Okta Helps Federal Agencies Easily Deploy Phishing-Resistant MFA
A recent report from the Anti-Phishing Working Group (APWG) revealed phishing attacks for the first quarter of 2022 exceeded one million—the highest on APWG record. As attacks increase, it’s reasonable to expect targeted phishing attacks to increase as well.
The U.S. government is defending itself against this growing threat via mandates and legislation designed to improve cybersecurity efforts. For example, The Office of Management and Budget (OMB) recently released a Federal Zero Trust Strategy (OMB M-22-09), designed to support Executive Order 14028, "Improving the Nation's Cybersecurity."
One of the main priorities outlined is the implementation of phishing-resistant multi-factor authentication (MFA) capabilities for workforce and customer experiences. Federal agency CIOs are under pressure to ensure their cyber defenses meet this objective by the end of Fiscal Year 2024.
How Okta delivers phishing-resistant capabilities
At Okta, we support the two major phishing-resistant authenticators described in OMB M-22-09: Primary Identity Verification (PIV) and Web Authentication (WebAuthn). This capability aligns agencies with OMB M-22-09's MFA requirements, which state that public-facing agencies must implement phishing-resistant authentication methods by January 2023. To provide this capability, OMB requires "support for Web Authentication-based approaches, such as security keys."
Okta’s support for FIDO2 Web Authentication (WebAuthn) follows the FIDO2 standard that allows users to leverage security keys and biometric data (fingerprints, facial recognition, etc.) to authenticate their identity. Once WebAuthn is enabled for your users, an administrator can adjust the user verification policy to allow for WebAuthn-enabled MFA.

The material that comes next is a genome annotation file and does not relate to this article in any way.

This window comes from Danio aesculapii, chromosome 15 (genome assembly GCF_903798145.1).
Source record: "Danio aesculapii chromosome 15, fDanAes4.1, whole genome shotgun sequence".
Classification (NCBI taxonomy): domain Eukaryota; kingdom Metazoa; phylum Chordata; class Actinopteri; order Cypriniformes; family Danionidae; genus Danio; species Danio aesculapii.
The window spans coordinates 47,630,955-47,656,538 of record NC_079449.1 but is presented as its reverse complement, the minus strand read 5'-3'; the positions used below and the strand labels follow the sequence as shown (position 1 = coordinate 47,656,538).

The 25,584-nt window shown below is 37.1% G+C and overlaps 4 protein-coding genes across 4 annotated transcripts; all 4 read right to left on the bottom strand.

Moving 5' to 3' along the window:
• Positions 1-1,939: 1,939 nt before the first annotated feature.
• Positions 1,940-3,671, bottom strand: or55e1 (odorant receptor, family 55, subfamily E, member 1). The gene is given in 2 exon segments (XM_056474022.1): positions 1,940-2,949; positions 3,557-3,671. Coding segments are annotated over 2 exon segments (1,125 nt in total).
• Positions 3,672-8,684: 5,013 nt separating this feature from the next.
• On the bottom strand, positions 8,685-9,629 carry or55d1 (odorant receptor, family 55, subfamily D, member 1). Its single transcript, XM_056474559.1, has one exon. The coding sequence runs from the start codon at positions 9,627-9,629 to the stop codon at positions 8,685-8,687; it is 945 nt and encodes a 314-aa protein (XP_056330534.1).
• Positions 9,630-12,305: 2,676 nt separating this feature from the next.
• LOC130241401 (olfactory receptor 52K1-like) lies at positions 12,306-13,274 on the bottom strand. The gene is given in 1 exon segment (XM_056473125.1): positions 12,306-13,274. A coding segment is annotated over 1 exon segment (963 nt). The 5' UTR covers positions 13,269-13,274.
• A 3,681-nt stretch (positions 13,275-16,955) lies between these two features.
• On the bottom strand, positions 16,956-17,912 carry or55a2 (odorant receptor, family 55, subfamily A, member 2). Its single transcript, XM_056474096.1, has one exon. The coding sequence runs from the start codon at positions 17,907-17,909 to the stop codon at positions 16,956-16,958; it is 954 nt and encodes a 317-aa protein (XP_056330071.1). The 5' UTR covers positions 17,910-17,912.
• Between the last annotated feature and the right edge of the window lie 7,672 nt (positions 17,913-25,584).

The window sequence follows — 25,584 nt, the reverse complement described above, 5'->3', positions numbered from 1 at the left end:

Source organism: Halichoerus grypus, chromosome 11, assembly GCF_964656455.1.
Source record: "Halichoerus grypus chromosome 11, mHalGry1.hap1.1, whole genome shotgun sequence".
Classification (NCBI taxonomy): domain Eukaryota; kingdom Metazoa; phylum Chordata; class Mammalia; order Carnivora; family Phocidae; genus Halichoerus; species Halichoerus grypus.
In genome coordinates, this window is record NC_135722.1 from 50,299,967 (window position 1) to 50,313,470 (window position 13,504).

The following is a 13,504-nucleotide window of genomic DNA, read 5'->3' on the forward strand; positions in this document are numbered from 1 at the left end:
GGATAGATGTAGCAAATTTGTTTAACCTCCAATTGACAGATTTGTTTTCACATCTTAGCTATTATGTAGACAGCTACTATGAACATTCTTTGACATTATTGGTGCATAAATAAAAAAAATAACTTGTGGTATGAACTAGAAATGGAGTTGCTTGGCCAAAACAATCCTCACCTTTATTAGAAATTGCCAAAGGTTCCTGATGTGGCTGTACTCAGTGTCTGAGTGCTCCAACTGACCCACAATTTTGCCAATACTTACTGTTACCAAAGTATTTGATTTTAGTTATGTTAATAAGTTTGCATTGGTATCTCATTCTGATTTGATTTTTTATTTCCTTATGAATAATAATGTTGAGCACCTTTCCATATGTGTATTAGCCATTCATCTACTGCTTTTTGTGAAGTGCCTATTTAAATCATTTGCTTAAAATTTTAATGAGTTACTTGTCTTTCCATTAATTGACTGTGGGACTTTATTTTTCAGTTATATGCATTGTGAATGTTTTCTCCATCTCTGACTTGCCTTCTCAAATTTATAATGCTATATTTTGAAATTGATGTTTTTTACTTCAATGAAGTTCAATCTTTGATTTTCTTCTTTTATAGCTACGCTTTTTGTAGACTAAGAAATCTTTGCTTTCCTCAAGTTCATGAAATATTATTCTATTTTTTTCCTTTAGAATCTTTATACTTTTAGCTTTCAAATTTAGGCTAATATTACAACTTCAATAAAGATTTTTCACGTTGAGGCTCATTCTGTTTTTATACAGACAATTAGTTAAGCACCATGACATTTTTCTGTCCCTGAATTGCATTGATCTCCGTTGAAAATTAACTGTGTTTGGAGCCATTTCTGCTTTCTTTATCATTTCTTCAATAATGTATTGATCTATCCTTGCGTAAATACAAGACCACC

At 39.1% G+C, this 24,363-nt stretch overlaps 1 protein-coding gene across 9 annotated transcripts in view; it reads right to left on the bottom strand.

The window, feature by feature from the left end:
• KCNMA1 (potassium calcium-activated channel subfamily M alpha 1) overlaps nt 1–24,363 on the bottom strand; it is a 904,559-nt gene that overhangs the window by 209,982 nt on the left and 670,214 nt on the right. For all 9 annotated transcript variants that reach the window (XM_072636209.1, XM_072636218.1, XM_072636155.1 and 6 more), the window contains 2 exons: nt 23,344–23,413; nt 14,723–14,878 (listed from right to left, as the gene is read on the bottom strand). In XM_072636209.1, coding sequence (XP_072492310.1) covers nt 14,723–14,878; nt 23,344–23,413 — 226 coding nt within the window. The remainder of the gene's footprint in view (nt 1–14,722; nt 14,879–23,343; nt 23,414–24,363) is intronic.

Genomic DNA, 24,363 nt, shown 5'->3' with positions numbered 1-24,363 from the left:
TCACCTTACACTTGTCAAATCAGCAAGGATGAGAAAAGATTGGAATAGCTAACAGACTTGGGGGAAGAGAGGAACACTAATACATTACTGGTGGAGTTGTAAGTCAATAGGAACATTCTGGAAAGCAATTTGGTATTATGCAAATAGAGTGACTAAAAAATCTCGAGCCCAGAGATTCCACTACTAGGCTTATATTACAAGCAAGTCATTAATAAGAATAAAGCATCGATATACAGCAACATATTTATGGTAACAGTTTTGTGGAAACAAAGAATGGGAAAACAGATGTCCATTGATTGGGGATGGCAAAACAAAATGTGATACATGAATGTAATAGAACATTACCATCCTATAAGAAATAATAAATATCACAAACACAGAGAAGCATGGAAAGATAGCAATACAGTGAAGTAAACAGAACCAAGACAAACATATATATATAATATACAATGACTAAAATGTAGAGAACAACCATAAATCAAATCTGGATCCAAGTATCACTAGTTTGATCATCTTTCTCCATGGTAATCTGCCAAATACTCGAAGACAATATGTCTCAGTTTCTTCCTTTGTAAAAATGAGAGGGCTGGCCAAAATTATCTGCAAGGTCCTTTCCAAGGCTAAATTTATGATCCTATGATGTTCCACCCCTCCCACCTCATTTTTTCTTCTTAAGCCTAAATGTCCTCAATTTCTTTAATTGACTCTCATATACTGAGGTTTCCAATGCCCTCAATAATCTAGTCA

Our second feature, the Smart Card IdP, supports the NIST SP 800-63 requirement regarding verification. NIST states that all services interacting with the general workforce and internal agency systems accessed by outside employees and contractors are only accessed by users that "hold a valid government-issued credential, primarily the Personal Identity Verification (PIV)."
This smart card functionality also allows end users to substitute passwords and usernames with a federal smart card, often a Personal Identity Verification (PIV) card or Common Access Card (CAC).
As agencies become more security conscious with the proliferation of remote work and securing their networks to meet White House guidelines, their authentication methods must not be susceptible to phishing attacks.
For more details on implementing phishing-resistant MFA with Okta, please see these technical documents: